Local

Guide: California bills that would crack down on shady drug rehab practices

Southern California is a hub for substance abuse treatment facilities and sober living homes -- including heroin addiction. Two related bills heard in a California Senate committee this week aim to crack down on unscrupulous operators.
Southern California is a hub for substance abuse treatment facilities and sober living homes -- including heroin addiction. Two related bills heard in a California Senate committee this week aim to crack down on unscrupulous operators.
Daniel Anderson/California Watch

Listen to story

01:01
Download this story 0MB

Southern California is a hub for substance abuse treatment facilities. It’s a lucrative industry – and patient advocates say this has led to unsavory practices. 

Two bills that got a hearing this week in the state senate health committee take aim at practices that potentially exploit addicts. What they'd do:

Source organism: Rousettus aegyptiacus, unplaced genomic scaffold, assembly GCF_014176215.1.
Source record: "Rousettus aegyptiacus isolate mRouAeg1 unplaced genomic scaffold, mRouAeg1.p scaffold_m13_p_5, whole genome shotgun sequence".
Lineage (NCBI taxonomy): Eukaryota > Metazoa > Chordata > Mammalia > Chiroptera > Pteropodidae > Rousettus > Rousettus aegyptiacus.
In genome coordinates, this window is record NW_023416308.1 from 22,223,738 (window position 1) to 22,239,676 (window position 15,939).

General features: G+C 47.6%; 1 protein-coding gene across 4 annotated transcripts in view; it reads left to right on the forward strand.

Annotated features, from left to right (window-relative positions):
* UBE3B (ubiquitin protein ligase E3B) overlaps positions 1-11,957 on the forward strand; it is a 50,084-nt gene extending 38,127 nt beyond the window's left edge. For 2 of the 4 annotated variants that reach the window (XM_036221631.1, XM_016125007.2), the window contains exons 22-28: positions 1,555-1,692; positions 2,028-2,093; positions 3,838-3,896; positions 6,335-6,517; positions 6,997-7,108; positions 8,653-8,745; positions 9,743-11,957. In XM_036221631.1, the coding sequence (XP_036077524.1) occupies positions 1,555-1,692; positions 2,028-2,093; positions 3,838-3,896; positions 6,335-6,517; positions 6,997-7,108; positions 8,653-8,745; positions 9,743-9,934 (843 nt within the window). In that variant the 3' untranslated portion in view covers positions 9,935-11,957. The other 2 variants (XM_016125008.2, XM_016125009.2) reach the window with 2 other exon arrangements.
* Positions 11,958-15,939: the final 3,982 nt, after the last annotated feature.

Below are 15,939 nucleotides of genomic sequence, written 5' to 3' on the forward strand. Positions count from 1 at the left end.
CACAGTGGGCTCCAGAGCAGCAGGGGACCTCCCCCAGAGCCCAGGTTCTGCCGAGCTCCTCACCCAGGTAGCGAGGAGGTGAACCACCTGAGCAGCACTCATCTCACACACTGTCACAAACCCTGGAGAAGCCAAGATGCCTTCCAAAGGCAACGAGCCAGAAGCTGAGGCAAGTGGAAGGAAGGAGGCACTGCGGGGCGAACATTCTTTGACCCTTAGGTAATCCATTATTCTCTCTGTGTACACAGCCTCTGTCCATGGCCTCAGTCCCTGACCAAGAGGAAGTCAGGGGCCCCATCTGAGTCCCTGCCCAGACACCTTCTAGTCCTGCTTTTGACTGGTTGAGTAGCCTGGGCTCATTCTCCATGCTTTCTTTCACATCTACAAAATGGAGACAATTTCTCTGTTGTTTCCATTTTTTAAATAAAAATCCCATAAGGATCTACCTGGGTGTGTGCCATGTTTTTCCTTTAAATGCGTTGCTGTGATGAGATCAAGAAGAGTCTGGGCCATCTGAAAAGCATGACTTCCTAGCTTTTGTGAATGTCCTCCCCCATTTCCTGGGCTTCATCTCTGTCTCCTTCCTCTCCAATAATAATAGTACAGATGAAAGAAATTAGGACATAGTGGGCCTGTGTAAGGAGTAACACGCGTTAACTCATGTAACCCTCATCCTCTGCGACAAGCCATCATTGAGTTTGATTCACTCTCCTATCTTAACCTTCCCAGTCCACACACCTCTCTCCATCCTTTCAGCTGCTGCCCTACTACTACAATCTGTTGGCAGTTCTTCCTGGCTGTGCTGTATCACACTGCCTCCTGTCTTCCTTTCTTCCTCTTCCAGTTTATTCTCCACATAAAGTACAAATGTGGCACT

"Patient brokering"

Here's how "patient brokering" works:

Treatment facilities hire people to recruit patients, often targeting people with insurance. The "broker" gets paid for the referral. 

Sen. Steven Bradford (D-Gardena), who is sponsoring a bill outlawing the practice, says it does more harm than good. 

“What appears as a strong incentive to help addicts hoping to recover has instead invited unscrupulous individuals and programs to take advantage of a vulnerable population," Bradford said. 

SB 1268 would make patient brokering a misdemeanor, punishable by a $2,500 fine. 

 

 

Rehab facility oversight

A second bill, sponsored by Sen. Ed Hernandez (D-West Covina), seeks tighter oversight for treatment facilities. It would also require state health officials to establish a voluntary registration system by July 2020 for unlicensed recovery homes.

Such facilities, often called "sober living homes," are not supposed to provide treatment.  Critics say there is little accountability.

"Some of them actually start providing treatment services in these homes without licensure, and advertising that this is what they have, is a treatment facility, when in fact they do not have a treatment facility," said Al Senella, president of the California Association of Alcohol and Drug Program Executives, and CEO of a treatment program in Tarzana. 

SB 992 also seeks to close loopholes that allow some facilities to skirt licensing laws if they claim to provide services for less than 24 hours a day.